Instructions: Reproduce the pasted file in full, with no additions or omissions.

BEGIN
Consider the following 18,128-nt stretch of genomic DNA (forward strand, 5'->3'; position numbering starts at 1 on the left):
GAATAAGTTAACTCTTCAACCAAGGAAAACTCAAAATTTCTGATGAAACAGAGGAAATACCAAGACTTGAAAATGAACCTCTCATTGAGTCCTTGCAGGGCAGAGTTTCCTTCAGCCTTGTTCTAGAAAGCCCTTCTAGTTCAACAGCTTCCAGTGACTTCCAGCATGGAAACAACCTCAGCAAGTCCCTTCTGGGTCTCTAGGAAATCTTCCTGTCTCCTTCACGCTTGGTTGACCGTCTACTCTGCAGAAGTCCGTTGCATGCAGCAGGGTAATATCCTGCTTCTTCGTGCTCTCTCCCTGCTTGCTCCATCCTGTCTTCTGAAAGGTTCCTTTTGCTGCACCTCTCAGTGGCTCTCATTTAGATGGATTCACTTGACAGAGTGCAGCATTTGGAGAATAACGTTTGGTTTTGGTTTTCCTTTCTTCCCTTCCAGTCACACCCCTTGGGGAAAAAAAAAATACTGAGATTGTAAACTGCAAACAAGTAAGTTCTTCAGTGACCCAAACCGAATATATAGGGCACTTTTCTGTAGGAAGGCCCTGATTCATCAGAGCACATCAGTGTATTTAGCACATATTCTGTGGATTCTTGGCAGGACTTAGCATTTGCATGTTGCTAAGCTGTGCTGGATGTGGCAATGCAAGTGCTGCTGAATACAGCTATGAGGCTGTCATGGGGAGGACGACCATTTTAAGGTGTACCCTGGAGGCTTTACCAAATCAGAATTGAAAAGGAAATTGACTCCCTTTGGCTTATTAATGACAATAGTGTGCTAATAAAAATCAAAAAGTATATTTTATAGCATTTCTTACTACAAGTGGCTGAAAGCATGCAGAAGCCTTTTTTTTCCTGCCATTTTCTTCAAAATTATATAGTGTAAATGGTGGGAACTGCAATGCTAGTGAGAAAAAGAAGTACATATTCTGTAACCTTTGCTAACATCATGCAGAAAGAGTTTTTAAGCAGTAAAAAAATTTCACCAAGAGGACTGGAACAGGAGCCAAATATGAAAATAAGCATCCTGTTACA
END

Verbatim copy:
Consider the following 18,128-nt stretch of genomic DNA (forward strand, 5'->3'; position numbering starts at 1 on the left):
GAATAAGTTAACTCTTCAACCAAGGAAAACTCAAAATTTCTGATGAAACAGAGGAAATACCAAGACTTGAAAATGAACCTCTCATTGAGTCCTTGCAGGGCAGAGTTTCCTTCAGCCTTGTTCTAGAAAGCCCTTCTAGTTCAACAGCTTCCAGTGACTTCCAGCATGGAAACAACCTCAGCAAGTCCCTTCTGGGTCTCTAGGAAATCTTCCTGTCTCCTTCACGCTTGGTTGACCGTCTACTCTGCAGAAGTCCGTTGCATGCAGCAGGGTAATATCCTGCTTCTTCGTGCTCTCTCCCTGCTTGCTCCATCCTGTCTTCTGAAAGGTTCCTTTTGCTGCACCTCTCAGTGGCTCTCATTTAGATGGATTCACTTGACAGAGTGCAGCATTTGGAGAATAACGTTTGGTTTTGGTTTTCCTTTCTTCCCTTCCAGTCACACCCCTTGGGGAAAAAAAAAATACTGAGATTGTAAACTGCAAACAAGTAAGTTCTTCAGTGACCCAAACCGAATATATAGGGCACTTTTCTGTAGGAAGGCCCTGATTCATCAGAGCACATCAGTGTATTTAGCACATATTCTGTGGATTCTTGGCAGGACTTAGCATTTGCATGTTGCTAAGCTGTGCTGGATGTGGCAATGCAAGTGCTGCTGAATACAGCTATGAGGCTGTCATGGGGAGGACGACCATTTTAAGGTGTACCCTGGAGGCTTTACCAAATCAGAATTGAAAAGGAAATTGACTCCCTTTGGCTTATTAATGACAATAGTGTGCTAATAAAAATCAAAAAGTATATTTTATAGCATTTCTTACTACAAGTGGCTGAAAGCATGCAGAAGCCTTTTTTTTCCTGCCATTTTCTTCAAAATTATATAGTGTAAATGGTGGGAACTGCAATGCTAGTGAGAAAAAGAAGTACATATTCTGTAACCTTTGCTAACATCATGCAGAAAGAGTTTTTAAGCAGTAAAAAAATTTCACCAAGAGGACTGGAACAGGAGCCAAATATGAAAATAAGCATCCTGTTACA